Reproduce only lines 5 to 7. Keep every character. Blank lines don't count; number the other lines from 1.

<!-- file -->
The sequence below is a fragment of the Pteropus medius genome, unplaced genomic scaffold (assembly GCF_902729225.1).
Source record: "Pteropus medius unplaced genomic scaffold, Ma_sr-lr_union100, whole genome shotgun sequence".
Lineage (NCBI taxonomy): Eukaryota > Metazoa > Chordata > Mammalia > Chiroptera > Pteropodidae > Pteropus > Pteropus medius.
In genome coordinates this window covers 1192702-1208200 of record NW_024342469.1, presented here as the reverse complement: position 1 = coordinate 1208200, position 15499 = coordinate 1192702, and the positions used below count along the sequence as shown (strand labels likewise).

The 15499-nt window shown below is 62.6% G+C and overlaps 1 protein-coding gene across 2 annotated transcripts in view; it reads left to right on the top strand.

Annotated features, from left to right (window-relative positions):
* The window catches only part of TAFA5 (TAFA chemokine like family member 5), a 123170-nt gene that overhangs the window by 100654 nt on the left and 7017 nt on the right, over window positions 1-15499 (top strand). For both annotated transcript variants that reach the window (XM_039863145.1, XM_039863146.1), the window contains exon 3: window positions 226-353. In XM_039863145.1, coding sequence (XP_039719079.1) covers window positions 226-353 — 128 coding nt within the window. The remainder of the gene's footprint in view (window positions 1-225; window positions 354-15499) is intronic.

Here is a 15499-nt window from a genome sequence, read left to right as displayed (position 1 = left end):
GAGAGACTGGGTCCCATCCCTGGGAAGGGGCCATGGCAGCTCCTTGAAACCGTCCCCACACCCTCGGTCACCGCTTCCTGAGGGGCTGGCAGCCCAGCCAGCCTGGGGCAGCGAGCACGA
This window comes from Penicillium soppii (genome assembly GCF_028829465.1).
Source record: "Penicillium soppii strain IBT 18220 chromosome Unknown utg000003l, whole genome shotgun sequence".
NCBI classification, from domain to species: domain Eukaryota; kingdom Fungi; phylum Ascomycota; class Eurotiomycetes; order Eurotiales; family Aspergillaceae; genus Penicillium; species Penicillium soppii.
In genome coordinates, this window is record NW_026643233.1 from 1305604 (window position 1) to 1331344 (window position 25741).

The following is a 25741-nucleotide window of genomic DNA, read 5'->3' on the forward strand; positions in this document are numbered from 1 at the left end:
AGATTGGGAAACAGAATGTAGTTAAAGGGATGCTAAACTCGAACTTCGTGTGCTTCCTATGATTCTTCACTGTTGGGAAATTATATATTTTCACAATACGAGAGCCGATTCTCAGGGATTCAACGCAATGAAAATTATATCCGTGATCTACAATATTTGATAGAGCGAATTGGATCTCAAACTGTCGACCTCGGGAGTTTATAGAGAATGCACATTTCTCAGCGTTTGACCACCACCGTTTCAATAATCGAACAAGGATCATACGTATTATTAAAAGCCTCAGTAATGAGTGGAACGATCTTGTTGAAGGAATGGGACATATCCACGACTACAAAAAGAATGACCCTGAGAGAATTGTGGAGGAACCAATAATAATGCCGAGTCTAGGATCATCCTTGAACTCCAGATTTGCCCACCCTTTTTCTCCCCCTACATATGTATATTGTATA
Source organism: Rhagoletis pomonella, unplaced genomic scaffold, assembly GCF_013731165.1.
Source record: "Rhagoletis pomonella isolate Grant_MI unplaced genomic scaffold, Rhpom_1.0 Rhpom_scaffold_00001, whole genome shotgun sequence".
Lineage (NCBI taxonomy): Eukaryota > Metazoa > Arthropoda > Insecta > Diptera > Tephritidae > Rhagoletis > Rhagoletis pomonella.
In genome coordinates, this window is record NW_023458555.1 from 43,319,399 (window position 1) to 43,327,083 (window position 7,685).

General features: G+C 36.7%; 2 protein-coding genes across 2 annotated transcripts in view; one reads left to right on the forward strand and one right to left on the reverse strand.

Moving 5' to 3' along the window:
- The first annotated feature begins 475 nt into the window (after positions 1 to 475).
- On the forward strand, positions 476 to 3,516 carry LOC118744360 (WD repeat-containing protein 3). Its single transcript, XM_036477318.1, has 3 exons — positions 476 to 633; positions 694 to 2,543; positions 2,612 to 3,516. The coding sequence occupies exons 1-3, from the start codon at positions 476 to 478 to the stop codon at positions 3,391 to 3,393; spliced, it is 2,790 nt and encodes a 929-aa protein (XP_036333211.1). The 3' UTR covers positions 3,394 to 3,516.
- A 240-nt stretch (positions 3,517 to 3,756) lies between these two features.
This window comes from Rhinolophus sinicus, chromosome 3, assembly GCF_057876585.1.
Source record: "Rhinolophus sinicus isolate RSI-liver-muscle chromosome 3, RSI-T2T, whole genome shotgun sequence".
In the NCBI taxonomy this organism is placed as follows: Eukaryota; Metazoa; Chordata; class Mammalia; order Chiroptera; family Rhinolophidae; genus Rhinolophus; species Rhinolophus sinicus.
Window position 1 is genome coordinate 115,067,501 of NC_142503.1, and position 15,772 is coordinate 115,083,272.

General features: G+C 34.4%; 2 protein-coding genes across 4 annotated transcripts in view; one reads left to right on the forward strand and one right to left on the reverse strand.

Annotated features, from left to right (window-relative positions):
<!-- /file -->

The 15499-nt window shown below is 62.6% G+C and overlaps 1 protein-coding gene across 2 annotated transcripts in view; it reads left to right on the top strand.

Annotated features, from left to right (window-relative positions):
* The window catches only part of TAFA5 (TAFA chemokine like family member 5), a 123170-nt gene that overhangs the window by 100654 nt on the left and 7017 nt on the right, over window positions 1-15499 (top strand). For both annotated transcript variants that reach the window (XM_039863145.1, XM_039863146.1), the window contains exon 3: window positions 226-353. In XM_039863145.1, coding sequence (XP_039719079.1) covers window positions 226-353 — 128 coding nt within the window. The remainder of the gene's footprint in view (window positions 1-225; window positions 354-15499) is intronic.